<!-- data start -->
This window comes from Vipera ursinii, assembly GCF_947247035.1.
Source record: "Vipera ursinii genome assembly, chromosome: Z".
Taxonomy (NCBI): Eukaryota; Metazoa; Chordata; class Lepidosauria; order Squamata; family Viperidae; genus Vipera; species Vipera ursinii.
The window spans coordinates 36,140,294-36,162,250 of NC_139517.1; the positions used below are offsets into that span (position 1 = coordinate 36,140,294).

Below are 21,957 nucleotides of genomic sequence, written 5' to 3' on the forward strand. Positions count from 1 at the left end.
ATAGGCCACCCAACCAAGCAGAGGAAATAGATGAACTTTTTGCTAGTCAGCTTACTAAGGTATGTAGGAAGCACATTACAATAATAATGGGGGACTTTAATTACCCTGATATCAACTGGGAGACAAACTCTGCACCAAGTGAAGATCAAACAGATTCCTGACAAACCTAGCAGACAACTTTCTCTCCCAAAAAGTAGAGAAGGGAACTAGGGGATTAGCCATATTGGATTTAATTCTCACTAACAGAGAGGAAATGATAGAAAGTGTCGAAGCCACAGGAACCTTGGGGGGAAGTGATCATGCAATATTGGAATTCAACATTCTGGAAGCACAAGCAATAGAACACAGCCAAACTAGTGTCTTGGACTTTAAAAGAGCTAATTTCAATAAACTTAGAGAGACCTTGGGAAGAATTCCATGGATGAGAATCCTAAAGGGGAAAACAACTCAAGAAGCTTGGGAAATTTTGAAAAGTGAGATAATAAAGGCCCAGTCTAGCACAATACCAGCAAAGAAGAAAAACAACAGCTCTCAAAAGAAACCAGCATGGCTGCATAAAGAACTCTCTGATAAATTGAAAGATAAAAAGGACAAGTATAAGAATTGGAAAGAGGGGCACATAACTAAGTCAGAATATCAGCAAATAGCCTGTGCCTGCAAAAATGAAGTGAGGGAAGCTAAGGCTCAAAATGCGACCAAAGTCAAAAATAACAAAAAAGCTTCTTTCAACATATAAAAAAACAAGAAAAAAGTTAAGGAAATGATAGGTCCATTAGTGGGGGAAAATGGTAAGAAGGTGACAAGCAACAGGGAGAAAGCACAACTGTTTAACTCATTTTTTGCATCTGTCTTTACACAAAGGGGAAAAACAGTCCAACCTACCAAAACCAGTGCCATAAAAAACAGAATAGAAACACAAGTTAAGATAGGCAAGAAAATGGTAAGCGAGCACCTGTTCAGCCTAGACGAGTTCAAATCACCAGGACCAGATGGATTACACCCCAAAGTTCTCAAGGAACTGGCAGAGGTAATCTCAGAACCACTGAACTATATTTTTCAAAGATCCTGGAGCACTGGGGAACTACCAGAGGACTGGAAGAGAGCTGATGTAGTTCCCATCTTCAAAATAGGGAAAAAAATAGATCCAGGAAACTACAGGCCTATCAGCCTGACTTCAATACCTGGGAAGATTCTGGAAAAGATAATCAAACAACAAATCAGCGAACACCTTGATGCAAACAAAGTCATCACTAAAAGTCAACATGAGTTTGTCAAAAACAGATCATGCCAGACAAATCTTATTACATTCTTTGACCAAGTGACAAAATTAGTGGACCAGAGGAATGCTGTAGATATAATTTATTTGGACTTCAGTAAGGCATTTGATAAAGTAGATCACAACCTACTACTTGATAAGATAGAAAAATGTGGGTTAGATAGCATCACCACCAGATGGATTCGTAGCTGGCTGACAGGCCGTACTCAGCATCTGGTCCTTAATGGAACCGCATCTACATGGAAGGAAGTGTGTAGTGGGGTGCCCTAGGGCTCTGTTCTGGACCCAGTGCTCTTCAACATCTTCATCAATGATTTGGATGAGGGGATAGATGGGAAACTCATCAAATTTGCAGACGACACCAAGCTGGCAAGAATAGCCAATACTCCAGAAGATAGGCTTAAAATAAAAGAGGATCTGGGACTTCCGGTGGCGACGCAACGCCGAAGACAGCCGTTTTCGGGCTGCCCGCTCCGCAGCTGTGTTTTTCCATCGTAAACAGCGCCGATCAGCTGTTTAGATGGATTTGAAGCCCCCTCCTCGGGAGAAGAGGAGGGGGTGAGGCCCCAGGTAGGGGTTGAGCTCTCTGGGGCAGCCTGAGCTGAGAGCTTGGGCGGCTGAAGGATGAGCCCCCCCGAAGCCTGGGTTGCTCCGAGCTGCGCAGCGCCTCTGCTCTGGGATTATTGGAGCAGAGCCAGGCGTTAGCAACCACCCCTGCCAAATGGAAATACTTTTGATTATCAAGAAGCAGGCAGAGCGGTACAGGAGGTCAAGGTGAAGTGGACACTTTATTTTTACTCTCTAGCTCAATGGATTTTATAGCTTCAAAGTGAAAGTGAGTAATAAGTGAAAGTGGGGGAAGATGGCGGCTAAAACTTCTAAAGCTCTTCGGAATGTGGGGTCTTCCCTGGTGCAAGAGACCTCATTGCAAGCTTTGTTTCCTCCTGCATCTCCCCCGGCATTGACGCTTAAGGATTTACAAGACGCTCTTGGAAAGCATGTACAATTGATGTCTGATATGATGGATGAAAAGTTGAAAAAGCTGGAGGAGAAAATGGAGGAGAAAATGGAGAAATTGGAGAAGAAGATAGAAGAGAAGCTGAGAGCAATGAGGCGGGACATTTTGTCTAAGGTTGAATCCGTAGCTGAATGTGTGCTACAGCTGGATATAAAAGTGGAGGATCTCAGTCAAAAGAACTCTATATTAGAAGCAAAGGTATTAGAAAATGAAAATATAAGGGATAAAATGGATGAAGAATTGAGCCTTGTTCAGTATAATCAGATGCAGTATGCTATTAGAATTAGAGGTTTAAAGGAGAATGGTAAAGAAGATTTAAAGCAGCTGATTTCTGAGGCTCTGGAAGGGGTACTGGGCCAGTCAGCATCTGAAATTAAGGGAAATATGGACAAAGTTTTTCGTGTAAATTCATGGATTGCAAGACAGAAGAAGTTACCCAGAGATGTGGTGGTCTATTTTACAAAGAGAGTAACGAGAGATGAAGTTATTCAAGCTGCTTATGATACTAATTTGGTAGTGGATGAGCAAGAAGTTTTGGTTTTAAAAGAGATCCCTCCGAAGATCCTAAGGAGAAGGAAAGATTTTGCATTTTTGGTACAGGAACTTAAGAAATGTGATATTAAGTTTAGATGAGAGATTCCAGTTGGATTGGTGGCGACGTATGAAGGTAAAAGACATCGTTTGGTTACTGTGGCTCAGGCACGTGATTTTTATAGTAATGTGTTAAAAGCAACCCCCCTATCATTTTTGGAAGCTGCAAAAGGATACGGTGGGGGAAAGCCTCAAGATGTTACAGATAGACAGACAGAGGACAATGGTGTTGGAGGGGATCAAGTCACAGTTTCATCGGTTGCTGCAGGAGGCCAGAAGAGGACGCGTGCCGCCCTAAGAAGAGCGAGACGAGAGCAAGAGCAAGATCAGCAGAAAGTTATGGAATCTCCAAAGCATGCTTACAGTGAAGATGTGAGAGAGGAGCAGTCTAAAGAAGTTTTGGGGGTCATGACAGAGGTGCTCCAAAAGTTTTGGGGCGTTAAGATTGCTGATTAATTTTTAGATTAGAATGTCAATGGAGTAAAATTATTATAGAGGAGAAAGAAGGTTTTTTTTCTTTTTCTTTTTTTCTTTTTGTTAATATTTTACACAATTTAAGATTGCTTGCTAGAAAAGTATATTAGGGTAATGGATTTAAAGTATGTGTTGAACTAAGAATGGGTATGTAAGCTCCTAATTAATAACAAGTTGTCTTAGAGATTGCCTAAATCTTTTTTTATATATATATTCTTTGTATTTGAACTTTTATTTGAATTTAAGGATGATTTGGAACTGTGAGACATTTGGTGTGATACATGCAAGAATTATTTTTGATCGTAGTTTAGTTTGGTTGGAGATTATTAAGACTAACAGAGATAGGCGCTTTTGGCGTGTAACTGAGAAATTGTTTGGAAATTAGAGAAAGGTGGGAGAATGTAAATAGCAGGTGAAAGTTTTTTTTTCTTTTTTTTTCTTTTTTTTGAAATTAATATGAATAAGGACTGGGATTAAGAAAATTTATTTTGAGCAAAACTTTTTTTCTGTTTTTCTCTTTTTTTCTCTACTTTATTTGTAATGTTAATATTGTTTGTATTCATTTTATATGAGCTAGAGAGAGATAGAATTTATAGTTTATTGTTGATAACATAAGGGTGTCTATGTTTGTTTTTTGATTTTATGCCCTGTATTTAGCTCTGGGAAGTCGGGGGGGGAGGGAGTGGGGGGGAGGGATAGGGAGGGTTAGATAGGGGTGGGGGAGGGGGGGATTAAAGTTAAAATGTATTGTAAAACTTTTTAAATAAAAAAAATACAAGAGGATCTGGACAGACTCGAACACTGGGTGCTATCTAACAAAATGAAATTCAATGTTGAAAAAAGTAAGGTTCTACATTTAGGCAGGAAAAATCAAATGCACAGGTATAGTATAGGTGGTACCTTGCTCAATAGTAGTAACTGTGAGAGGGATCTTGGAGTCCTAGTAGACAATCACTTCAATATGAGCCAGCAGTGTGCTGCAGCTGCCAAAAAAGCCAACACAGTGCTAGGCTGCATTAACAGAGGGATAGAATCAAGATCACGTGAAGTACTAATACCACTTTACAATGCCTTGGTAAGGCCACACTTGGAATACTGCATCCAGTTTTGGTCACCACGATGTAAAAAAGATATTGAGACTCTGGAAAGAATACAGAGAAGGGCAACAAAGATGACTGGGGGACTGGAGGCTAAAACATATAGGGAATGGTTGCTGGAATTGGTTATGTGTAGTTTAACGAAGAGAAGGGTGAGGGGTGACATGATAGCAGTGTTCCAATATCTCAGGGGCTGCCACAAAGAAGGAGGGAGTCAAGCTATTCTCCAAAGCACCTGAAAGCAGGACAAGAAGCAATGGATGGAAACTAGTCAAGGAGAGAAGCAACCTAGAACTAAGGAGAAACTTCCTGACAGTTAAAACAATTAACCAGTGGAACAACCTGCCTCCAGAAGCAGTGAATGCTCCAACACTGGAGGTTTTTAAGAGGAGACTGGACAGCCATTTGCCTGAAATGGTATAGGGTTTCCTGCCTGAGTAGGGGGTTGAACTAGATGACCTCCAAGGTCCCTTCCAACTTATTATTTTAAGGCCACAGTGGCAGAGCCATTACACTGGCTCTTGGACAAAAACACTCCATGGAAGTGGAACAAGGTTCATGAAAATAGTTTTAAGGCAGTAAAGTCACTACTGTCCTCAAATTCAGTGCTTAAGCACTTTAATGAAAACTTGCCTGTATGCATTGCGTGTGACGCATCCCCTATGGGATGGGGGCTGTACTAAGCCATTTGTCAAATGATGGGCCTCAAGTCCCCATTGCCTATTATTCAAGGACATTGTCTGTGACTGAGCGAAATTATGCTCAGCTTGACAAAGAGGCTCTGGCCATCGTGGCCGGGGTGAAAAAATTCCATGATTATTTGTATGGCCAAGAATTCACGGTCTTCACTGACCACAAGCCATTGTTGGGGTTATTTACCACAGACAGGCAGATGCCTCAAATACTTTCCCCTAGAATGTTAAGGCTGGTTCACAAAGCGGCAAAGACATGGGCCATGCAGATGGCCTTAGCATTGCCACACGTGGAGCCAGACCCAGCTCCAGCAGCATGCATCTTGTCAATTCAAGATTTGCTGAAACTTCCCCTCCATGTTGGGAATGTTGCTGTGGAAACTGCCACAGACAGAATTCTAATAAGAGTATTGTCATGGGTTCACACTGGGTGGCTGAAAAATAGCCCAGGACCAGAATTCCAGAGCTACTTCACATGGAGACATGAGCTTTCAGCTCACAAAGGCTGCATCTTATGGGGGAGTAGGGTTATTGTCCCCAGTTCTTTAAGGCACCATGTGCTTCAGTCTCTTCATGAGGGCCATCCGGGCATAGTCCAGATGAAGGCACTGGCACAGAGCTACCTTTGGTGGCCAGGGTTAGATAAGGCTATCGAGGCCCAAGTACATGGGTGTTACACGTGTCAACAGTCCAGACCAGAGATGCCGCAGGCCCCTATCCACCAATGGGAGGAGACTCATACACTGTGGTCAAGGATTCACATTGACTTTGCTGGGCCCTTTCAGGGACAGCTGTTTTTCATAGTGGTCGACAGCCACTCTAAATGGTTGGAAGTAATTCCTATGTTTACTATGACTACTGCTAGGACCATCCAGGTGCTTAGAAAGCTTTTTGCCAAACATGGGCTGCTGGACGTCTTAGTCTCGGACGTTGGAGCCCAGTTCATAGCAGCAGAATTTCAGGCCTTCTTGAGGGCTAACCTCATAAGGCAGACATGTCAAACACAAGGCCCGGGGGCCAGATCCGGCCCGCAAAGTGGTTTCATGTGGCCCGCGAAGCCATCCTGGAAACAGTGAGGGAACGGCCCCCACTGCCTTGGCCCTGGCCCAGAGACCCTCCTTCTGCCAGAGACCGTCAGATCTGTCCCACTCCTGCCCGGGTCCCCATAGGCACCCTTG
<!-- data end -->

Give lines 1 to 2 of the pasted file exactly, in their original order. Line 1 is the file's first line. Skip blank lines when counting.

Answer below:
This window comes from Vipera ursinii, assembly GCF_947247035.1.
Source record: "Vipera ursinii genome assembly, chromosome: Z".